The relocation of the Native Americans also called the Indian Removal act was signed by Andrew Jackson. He believed that this act protected the Natives and also protected their culture from the white settlers, “Surrounded by the whites with their arts of civilization, which, by destroying the resources of the savage, doom him to weakness and decay, the fate of the Mohegan, the Narragiansett, and the Delaware is fast overtaking the Choctaw, the Cherokee, and the Creek. That this fate surely awaits them if they remain within the limits of the states does not admit of a doubt.” (Andrew Jackson, page 282). He also made the relocation voluntary for the Natives as it was unjust for them to leave their land which had their ancestral values, “This emigration should be voluntary, for it would be as cruel as unjust to compel the aborigines to abandon the graves of their fathers and seek a home in a distant land.”
Lily Thomas Ms. Scott Honors US History Period 4 15 November 2016 A Demagogue in Disguise Andrew Jackson, the 7th president of the United States, was undoubtedly an immoral demagogue who abused his position of power to promote his own selfish interests and disregard the rights of many. One of the most notable moments during his time of leadership was the “Trail of Tears”, or forced removal and relocation of all Cherokee tribes on American soil. The Indian Removal Act, passed in 1830, ultimately caused the death of 4,000+ Cherokee people (Doc 4, par. 3).
The Indian Removal Act was passed during Andrew Jackson’s presidency on May 28, 1830. This authorized the president to grant land that was west of the Mississippi River to Indians that agreed to give up their homeland. They believed that the land could be more profitably farmed by non-Indians.
In 1830 newly elected President Jackson instituted the Indian Removal Act which gave the United States government the ability to negotiate with the Native American tribes of the south and relocate them to lands west of the Mississippi. When implementing the Indian Removal Act Jackson attempted to justify it by saying that he was trying to protect the Native American Tribes from becoming extinct as their brother in the Northern states had become . Jackson would develop a Native American reservation in present day Oklahoma where all Native Americans living east of the Mississippi River would move to with the passing of the Indian Removal Act. The lands that the Native Americans had been living on were continually being claimed by Americans looking to expand their own land in the farming focused southern states. The expansion of slavery and the growth of the southern cotton industry made the Native American lands more and more appealing to Americans that were living around these tribal lands . These Native Americans would have to suffer the travel from the lands of their fathers to Oklahoma, where the federal government had set aside lands for these tribes to begin to rebuild their way of life.
Did you ever know that Andrew Jackson, the 7th president of the United States, was the first commoner ever to be elected president? Before he was elected in 1828, his supporters helped him win the nation’s voters. They helped him create more of a democratic type of government. A good democracy consists of a strong leader who is organized and fair. A strong leader makes decisions with the help of the other branches and the votes of the people.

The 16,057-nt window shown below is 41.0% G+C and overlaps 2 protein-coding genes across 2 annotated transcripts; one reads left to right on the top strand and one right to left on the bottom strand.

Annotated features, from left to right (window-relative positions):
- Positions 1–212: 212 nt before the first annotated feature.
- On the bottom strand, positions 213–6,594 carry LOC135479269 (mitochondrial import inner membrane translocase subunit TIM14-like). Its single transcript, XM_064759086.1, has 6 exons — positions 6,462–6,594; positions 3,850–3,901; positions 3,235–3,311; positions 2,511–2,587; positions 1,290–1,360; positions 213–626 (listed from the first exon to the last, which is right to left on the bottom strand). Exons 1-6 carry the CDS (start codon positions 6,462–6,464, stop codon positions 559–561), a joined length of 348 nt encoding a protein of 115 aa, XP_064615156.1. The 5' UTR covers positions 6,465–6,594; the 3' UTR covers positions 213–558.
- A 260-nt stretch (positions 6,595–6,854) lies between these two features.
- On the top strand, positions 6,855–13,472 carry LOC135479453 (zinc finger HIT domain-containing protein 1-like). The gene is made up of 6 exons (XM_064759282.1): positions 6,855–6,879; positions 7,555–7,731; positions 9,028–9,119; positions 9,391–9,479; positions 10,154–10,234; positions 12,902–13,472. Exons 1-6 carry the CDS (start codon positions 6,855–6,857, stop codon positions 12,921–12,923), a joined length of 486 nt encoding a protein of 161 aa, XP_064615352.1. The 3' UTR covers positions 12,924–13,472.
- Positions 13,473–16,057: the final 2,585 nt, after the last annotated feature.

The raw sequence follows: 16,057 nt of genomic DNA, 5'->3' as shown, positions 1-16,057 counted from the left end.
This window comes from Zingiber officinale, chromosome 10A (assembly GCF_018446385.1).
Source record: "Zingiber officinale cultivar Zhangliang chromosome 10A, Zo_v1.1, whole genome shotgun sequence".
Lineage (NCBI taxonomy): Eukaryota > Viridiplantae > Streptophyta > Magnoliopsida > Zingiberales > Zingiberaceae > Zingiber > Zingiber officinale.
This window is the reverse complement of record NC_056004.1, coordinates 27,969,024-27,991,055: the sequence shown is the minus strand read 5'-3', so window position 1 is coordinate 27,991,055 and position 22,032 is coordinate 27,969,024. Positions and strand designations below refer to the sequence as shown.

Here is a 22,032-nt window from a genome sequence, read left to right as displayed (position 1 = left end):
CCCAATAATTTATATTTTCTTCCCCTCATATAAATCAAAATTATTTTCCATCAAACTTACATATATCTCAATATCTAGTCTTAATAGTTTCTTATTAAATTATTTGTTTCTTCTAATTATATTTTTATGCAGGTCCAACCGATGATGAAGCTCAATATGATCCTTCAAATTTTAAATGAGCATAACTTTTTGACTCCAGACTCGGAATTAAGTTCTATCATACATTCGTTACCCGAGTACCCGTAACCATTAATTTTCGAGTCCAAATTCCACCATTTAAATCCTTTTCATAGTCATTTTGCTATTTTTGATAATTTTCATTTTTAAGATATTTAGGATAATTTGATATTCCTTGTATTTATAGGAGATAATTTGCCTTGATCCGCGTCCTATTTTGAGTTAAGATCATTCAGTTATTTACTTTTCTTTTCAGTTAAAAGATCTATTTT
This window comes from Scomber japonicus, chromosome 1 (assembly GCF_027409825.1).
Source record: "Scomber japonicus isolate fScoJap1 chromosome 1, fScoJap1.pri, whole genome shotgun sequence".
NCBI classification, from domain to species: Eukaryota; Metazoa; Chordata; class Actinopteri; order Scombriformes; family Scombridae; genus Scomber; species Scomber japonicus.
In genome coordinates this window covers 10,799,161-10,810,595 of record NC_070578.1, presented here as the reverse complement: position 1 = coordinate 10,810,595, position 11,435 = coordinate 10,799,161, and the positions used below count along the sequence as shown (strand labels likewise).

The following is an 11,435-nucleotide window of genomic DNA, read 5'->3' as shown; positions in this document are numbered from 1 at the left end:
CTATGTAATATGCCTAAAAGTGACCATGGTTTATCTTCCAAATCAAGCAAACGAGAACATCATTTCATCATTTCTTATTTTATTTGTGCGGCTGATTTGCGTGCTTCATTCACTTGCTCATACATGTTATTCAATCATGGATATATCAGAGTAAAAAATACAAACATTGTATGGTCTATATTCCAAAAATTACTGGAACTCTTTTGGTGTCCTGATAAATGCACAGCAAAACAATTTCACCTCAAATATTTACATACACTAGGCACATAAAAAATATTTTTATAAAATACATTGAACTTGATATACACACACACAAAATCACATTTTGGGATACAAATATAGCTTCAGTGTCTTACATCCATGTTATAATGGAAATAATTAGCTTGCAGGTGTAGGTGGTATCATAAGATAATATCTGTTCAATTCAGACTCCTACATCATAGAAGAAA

The Market Revolution generated a drastic change in the United States economy and altered gender barriers while at the same time accomplishing this in a provocative manner. This economic boom occurred around the first half of the 19th Century. The economic boom was achieved by inventions such as a transcontinental railroad system which resulted in a better transportation system which improved trade and the cotton gin which sped up the rate of removing seeds from cotton fiber. However like what the great Hugo said, “The brutalities of progress are called revolutions. When they are over we realize this: that the human race has been roughly handled, but that it has advanced”.
One of many atrocities that Jackson committed was the forceful removal of thousands of Indians and the subsequent death of many of them. Although his reasoning, as is stated in his Message to Congress "On Indian Removal," was
In President Andrew Jackson’s Message to Congress on December 6,1830, it was said “Cherokee nation occupies its own territory and no Georgia citizens have the right to enter” (Worcester). The Indians had the right to keep their land but president Jackson took their land away. The Indians also had their rights being violated by the government in other ways. In America History of our Nation their rights were also being violated because the government had a law signed forcing the Creeks to give up most of their land (page 357). Their rights were again being violated, showing another reason why the Indian Removal Act should not have been
The Indian Removal Act was signed in 1830 by President Andrew Jackson to remove the Cherokee Indians from their homes and force them to settle west of the Mississippi River. The act was passed in hopes to gain agrarian land that would replenish the cotton industry which had plummeted after the Panic of 1819. Andrew Jackson believed that effectively forcing the Cherokees to become more civilized and to christianize them would be beneficial to them. Therefore, he thought the journey westward was necessary. In late 1838, the Cherokees were removed from their homes and forced into a brutal journey westward in the bitter cold.